Sounds like she will have some food time to occupy her for your brief foray out into the world. Mine would like to be invited around thanks....
(Wednesday is bone day at our house - each dog gets a smoked bone and they cart them around for a few more days before junior wolf destroys/eats them all)
Posted 16 January 2013 - 12:22 PM
I've moved her crate into the dining room today, as she spends most of her time inside in there. She seems quite happy and spent about an hour in there chewing on treats and toys with the door open. I didn't buy the proper cover because I suspected she would eat it, but I have a giant bath sheet/towel over it. It's in a corner now too, so nice and cosy for her.
This morning went quite well. She was getting all anxious and barking as I was getting the kids ready to go, but my mum was here this morning so I got her to put them in the car while I fed Bickie. I scattered a handful of kibble over the backyard, gave her a chicken wing and left a pig ear on her outside bed. There was no barking when we actually left and she didn't run to the side gate to watch us leave (and bark like crazy) like usual. After I dropped the little one at daycare, I drove down the street behind our house with the windows down to see if she was barking but I couldn't hear a thing. That was about 10-15 minutes after we left, so I think that's a good sign. When we got home, she was quiet but started barking at the back door as soon as she realized it was me that had pulled into the driveway. She settled down much quicker today (I ignore her until she stops barking and sits quietly outside the back door) and she came in for a cuddle and to explore her new crate location. So, all in all, I think it was fairly successful.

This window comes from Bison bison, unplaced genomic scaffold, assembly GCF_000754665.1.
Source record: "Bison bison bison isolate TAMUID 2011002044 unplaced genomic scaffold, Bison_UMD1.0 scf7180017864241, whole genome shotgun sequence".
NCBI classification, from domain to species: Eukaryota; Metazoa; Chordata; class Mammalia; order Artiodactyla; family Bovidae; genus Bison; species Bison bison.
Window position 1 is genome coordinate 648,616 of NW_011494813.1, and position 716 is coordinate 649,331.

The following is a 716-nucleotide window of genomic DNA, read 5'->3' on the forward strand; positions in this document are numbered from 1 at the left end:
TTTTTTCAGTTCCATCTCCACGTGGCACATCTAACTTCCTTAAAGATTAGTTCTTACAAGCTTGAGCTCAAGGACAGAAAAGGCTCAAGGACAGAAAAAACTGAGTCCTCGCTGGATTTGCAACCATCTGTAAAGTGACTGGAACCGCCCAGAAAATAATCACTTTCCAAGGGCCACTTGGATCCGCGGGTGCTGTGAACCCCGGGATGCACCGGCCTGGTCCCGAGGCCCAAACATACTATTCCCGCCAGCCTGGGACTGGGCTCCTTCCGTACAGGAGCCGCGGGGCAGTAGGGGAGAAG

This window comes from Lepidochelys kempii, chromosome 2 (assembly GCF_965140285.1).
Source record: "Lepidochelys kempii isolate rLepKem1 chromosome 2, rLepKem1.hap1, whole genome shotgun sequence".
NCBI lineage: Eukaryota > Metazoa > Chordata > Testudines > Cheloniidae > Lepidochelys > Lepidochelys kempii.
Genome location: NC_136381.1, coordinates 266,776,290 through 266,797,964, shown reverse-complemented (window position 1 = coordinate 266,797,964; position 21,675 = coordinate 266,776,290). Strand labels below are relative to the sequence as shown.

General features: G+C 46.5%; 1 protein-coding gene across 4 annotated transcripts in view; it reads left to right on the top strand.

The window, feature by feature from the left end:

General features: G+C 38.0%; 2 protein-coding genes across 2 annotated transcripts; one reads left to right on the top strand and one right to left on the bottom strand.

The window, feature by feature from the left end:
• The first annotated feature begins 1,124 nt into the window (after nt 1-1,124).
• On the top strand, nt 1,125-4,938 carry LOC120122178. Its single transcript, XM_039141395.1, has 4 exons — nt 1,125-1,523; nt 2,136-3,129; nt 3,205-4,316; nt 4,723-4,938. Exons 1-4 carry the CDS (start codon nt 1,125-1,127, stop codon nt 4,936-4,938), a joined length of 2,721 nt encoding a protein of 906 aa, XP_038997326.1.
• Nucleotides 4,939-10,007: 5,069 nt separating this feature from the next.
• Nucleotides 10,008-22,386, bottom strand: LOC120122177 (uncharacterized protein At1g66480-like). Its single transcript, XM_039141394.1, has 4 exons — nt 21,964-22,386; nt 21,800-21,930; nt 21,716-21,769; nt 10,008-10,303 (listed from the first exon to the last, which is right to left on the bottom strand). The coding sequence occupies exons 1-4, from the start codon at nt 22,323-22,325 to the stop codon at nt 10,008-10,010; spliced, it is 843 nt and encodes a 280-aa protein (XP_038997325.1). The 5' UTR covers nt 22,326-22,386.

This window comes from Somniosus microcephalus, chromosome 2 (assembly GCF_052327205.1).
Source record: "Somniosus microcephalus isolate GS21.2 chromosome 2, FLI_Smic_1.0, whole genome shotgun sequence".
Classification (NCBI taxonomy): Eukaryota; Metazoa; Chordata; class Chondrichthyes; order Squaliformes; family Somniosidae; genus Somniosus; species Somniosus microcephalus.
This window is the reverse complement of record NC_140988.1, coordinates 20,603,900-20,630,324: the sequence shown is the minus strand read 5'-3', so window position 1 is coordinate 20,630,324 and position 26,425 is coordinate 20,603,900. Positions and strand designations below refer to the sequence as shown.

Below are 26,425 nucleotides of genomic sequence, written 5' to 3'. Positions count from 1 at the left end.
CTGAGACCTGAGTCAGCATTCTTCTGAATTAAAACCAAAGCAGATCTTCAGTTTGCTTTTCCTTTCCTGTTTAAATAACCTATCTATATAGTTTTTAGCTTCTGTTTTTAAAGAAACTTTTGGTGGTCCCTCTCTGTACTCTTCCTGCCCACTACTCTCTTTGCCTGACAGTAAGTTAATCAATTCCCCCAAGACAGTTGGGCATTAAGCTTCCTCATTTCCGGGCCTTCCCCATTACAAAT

It's strange, she shows no other anxious behaviours at all. Loud/strange noises don't bother her (if she even notices, she just goes into "gun dog stance" while she tries to figure out what it was), strange sights (like umbrellas opening suddenly right in front of her) don't bother her etc. She just doesn't like to be on her own.
Posted 16 January 2013 - 04:50 PM
I suspect from what you've been telling me, that the real source of her anxiety is that she's been used to having her mum and litter mates around, so being 'on her own' is new and a bit scary.
Over time, and will rewarding the good behaviour, it should pretty much disappear.
Posted 16 January 2013 - 05:07 PM
I hope so Spikey. If she was anxious in other scenarios, it would be different, but she's a very confident puppy - as long as her people are with her. She got all barky when I was getting reasy to take the kids to go and pick the little one up from daycare. I gave her some kibble in a milk bottle (she loves this) and again, she happily stayed on the deck playing with it rather than barking when we actually left. When we got back, she was quiet again until she realized we were home. So I think she's going to be ok too.
I've got a few appointments coming up for the boys over the next few weeks that will mean she'll be alone for 3-5 hours at a time. I'm a little bit nervous about she'll cope with them, but hopefully with lots of toys and bones/chews etc, she'll be ok.
1 user(s) are reading this topic
0 members, 1 guests, 0 anonymous users
Aussie actress Emily Symons has announced she is pregnant with her first baby.
Actress Jaime King is pregnant with her second child, giving 16-month-old James a sibling.
The middle name is no longer an afterthought, and parents' inspiration comes from many places.
A baby born still inside the amniotic sac gave US doctors a rare glimpse at life inside the womb.
Top 5 Articles
A culturally sensitive midwifery service has gained the trust and respect of Aboriginal women.
If doing it on your back is out, what's the best position for labour and birth?
Win a KitchenAid Mixer